And after the fire came a gentle whisper. When Elijah heard it, he pulled his cloak over his face and went out and stood at the mouth of the cave. Then a voice said to him, “What are you doing here, Elijah?’ –1 Kings 19:12b-13

Elijah was one of the most powerful prophets who ever lived. He declared the stopping of rain, called fire from Heaven, and raised the dead back to life. Yet he was still so incredibly human. He feared for his life when Jezebel wanted to kill him and became depressed to the point that he asked God to take his life. Right after a spiritual victory, this mighty man of God was in his most vulnerable state.

It is because of this state that I find his time with Yahweh very important. Elijah stood on the mountain, waiting for God’s next set of instructions to him when three powerful things happen. First, a great powerful wind tore the mountains apart, shattering the rocks. Then, an earthquake came. After that, fire charged the atmosphere. These were powerful demonstrations, so characteristic of the explosive power that the prophet was used to.

After this, the opposite happens—a gentle voice is heard; a gentle whisper. Even if the voice is gentle, Elijah is aware that it belongs to the God of the universe. The volume does not diminish the glory and majesty of Yahweh. In fact, it heightens it. To hear a whisper means to go close; to lean one’s ear to the source. It is a picture of intimacy. After all the power plays of Elijah; all the demonstrations, the utmost thing that mattered now was this: precious intimacy with the God of the universe where both parties could open their hearts to each other. Elijah comes out of the mouth of a cave, covering his face with his cloak. God’s presence is certainly glorious that the cloak must wrap Elijah’s face.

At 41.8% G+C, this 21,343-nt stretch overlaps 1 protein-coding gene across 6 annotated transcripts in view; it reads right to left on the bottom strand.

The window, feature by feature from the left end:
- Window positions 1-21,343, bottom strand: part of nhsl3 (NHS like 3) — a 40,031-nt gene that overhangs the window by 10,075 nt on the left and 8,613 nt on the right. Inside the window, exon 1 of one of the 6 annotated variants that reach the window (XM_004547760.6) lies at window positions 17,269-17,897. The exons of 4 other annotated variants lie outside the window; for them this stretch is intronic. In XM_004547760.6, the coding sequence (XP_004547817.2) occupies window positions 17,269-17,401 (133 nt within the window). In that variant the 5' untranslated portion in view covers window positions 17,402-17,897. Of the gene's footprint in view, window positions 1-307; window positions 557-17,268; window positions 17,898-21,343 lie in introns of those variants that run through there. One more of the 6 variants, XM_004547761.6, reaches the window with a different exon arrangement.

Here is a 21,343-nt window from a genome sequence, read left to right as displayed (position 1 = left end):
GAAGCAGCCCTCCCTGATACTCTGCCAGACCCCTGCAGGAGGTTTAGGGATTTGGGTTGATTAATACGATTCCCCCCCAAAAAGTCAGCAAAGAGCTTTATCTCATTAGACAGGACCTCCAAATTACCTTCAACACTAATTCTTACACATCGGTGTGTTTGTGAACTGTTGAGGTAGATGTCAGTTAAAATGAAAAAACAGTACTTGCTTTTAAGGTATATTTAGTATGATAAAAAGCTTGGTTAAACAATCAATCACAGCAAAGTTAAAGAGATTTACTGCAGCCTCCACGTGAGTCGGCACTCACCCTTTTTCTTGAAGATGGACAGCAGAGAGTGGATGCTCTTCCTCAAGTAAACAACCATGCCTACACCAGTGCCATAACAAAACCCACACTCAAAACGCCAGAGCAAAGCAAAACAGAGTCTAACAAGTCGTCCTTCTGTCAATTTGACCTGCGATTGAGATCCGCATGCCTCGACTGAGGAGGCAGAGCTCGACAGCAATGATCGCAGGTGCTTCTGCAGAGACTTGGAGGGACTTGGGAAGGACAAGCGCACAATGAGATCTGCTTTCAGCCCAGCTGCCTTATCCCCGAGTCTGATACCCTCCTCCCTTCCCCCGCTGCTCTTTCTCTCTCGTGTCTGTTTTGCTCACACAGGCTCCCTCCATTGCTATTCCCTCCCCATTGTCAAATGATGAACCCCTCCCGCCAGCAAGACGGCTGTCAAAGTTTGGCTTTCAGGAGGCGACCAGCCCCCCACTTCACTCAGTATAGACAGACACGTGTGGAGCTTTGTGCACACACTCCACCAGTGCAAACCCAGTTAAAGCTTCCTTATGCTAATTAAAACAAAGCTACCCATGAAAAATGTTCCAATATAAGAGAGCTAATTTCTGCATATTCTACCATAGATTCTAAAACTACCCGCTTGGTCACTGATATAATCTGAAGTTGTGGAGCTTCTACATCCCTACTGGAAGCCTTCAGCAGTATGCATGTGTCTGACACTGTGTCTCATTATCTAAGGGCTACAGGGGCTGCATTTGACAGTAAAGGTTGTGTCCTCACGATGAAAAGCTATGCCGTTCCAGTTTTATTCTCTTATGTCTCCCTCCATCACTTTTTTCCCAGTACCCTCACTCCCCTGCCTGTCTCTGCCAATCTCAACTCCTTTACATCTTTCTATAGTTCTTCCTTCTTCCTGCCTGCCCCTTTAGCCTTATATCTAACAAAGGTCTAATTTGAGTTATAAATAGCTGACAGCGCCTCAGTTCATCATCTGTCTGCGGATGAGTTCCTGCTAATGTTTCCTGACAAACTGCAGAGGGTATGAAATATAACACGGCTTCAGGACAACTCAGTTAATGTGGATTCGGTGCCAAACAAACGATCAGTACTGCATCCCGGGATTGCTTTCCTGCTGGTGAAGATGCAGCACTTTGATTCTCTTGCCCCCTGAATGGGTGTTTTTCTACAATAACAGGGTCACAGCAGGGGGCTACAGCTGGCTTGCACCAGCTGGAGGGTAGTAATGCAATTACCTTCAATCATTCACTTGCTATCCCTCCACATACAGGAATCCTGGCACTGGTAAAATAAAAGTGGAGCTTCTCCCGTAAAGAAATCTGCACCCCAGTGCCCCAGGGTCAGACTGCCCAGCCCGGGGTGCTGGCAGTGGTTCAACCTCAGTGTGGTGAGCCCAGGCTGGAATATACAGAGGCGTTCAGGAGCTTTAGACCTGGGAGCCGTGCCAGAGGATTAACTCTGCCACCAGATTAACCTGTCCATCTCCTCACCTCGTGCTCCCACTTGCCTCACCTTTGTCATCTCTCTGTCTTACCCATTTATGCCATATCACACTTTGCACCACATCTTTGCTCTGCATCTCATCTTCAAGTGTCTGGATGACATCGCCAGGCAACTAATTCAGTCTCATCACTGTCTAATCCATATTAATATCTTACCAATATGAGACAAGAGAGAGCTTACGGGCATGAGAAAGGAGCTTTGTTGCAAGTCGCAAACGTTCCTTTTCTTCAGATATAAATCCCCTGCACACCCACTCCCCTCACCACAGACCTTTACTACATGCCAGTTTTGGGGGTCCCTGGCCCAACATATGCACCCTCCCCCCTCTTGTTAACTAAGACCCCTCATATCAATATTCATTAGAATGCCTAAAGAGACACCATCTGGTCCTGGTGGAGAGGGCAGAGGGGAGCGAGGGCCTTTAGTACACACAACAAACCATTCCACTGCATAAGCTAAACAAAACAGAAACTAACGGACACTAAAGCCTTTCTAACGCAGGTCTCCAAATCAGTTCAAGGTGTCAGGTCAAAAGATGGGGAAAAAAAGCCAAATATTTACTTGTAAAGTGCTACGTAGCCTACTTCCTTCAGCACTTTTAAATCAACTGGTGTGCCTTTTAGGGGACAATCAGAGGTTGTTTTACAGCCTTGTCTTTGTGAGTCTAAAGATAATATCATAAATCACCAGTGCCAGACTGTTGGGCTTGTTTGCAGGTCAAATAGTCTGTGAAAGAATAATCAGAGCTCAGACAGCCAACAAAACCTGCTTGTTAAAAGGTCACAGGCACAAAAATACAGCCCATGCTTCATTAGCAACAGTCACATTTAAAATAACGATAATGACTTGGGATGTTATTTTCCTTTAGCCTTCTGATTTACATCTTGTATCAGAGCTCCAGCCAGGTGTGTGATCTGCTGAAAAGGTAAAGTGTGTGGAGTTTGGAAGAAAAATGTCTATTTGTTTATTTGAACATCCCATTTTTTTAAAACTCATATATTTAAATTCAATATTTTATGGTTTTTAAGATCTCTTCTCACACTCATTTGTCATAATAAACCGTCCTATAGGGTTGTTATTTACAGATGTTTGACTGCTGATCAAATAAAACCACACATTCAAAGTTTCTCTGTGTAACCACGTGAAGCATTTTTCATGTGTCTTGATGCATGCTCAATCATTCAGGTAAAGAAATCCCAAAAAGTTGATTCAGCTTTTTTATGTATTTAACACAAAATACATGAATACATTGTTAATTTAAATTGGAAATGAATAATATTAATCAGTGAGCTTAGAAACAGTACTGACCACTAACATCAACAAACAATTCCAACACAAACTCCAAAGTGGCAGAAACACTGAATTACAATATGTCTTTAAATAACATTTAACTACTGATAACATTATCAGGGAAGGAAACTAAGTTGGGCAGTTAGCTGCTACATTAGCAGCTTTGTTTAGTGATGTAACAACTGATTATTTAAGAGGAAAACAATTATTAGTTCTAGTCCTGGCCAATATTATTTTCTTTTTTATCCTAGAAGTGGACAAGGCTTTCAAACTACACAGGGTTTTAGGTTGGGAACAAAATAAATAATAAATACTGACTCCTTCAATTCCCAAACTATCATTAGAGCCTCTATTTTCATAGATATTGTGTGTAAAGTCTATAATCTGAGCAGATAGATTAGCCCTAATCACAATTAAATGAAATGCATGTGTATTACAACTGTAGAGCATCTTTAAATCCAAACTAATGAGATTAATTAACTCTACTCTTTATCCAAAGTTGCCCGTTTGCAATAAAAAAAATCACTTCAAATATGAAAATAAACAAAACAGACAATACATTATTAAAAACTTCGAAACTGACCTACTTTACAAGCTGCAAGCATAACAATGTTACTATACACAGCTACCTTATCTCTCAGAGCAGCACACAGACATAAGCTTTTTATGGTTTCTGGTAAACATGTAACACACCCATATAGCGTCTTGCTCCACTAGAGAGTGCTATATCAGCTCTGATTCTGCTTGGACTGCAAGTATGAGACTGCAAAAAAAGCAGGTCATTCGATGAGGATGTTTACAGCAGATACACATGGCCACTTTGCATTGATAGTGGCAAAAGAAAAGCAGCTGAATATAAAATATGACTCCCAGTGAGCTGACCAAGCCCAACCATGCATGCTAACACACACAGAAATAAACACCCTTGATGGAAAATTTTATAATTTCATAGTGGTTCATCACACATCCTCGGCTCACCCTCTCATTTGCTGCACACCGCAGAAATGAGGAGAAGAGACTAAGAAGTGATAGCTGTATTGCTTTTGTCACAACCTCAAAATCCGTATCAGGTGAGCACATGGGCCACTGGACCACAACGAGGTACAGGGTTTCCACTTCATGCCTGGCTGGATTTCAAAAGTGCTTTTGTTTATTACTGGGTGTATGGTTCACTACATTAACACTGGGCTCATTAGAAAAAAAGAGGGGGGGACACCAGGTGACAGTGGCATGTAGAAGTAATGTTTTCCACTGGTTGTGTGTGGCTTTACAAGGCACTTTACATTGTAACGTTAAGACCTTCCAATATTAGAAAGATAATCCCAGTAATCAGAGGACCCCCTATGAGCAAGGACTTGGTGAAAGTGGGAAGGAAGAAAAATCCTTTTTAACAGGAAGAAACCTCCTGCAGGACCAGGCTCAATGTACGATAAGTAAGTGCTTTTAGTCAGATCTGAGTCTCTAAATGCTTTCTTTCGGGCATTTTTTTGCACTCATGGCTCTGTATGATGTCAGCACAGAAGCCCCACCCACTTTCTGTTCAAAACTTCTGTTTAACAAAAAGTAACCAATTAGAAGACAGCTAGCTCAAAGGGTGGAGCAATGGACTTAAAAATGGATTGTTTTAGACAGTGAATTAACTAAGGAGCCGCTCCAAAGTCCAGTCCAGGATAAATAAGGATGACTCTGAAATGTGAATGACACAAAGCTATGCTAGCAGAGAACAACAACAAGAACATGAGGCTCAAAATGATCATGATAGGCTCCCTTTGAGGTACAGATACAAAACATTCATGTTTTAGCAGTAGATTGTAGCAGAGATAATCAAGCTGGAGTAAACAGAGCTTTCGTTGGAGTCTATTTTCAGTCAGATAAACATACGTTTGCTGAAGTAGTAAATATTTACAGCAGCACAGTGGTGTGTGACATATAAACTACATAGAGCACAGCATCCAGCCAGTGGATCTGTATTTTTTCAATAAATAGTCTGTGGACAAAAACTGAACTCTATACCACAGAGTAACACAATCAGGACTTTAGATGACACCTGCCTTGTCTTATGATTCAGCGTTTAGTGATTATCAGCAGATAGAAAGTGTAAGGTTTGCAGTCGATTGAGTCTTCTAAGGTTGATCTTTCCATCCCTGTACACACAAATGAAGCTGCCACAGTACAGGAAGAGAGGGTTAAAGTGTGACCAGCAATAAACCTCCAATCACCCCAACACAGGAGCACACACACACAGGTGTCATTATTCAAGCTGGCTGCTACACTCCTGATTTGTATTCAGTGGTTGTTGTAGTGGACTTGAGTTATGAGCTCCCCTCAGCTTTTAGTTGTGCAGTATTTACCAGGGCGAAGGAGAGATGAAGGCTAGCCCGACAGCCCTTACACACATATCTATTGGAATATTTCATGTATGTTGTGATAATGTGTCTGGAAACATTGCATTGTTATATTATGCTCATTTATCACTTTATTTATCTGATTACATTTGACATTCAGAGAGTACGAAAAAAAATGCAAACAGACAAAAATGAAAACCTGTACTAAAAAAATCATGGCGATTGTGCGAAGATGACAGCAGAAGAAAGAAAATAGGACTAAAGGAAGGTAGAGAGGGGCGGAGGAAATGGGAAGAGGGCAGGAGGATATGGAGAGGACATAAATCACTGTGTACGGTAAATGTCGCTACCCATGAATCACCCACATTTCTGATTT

There is nothing wrong with the supernatural, powerful displays of God; nothing wrong, too, when His children give their lives to the service of the Great King. However, miracles and ministry can never substitute for intimacy.

As human beings, our lives will have moments of sadness, loneliness, fatigue. And in these moments, it is good for us to stand before God, bask in His presence, and listen to Him speak. After all, aren’t miracles and ministry all about Him?

How much do we seek God? How much do we crave His presence? When we continue on with the story of Elijah, we find that the one thing—the one material, tangible, thing— that Elijah leaves with Elisha (the prophet chosen to continue Elijah’s work in Israel) is his cloak (read 2 Kings 2). This very cloak or mantle that had covered Elijah’s face when God spoke to him is the cloak that Elisha swings to divide the Jordan River.

When Elisha swings the cloak, he asks, “Where is the LORD, the God of Elijah?” The Bible says that Elisha moved in the double portion anointing of Elijah. I do not doubt that Elisha knew of the secret of Elijah’s powerful life. In his hands was left a piece of the story; a key pointing to the secret: an intimacy with Yahweh where the voice of Yahweh is loved and known. Of course, having the cloak did not mean that intimacy could simply be passed down. Like any relationship, intimacy with God had to be cultivated PERSONALLY in Elisha’s life, just as it has to be cultivated personally in our lives. There are no shortcuts to seeking the face and the voice of God.

Power and service should never substitute for intimacy with our God. As believers, we must never forget that.